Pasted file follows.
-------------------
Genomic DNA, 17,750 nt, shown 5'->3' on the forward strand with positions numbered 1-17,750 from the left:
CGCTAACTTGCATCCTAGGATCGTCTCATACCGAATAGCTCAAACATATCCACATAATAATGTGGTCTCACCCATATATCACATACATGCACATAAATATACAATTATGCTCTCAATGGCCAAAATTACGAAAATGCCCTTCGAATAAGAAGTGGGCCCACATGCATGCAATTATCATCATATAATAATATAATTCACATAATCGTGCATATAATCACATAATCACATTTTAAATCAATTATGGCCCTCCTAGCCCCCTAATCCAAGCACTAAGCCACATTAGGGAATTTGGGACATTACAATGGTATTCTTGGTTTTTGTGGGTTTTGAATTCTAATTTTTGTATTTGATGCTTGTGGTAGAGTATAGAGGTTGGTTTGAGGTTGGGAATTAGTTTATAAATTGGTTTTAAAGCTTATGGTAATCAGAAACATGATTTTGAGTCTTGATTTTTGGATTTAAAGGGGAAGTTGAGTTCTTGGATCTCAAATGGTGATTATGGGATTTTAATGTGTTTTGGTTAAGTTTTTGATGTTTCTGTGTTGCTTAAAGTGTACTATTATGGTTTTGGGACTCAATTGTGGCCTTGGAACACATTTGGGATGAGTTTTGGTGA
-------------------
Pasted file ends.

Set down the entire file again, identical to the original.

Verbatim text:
Genomic DNA, 17,750 nt, shown 5'->3' on the forward strand with positions numbered 1-17,750 from the left:
CGCTAACTTGCATCCTAGGATCGTCTCATACCGAATAGCTCAAACATATCCACATAATAATGTGGTCTCACCCATATATCACATACATGCACATAAATATACAATTATGCTCTCAATGGCCAAAATTACGAAAATGCCCTTCGAATAAGAAGTGGGCCCACATGCATGCAATTATCATCATATAATAATATAATTCACATAATCGTGCATATAATCACATAATCACATTTTAAATCAATTATGGCCCTCCTAGCCCCCTAATCCAAGCACTAAGCCACATTAGGGAATTTGGGACATTACAATGGTATTCTTGGTTTTTGTGGGTTTTGAATTCTAATTTTTGTATTTGATGCTTGTGGTAGAGTATAGAGGTTGGTTTGAGGTTGGGAATTAGTTTATAAATTGGTTTTAAAGCTTATGGTAATCAGAAACATGATTTTGAGTCTTGATTTTTGGATTTAAAGGGGAAGTTGAGTTCTTGGATCTCAAATGGTGATTATGGGATTTTAATGTGTTTTGGTTAAGTTTTTGATGTTTCTGTGTTGCTTAAAGTGTACTATTATGGTTTTGGGACTCAATTGTGGCCTTGGAACACATTTGGGATGAGTTTTGGTGA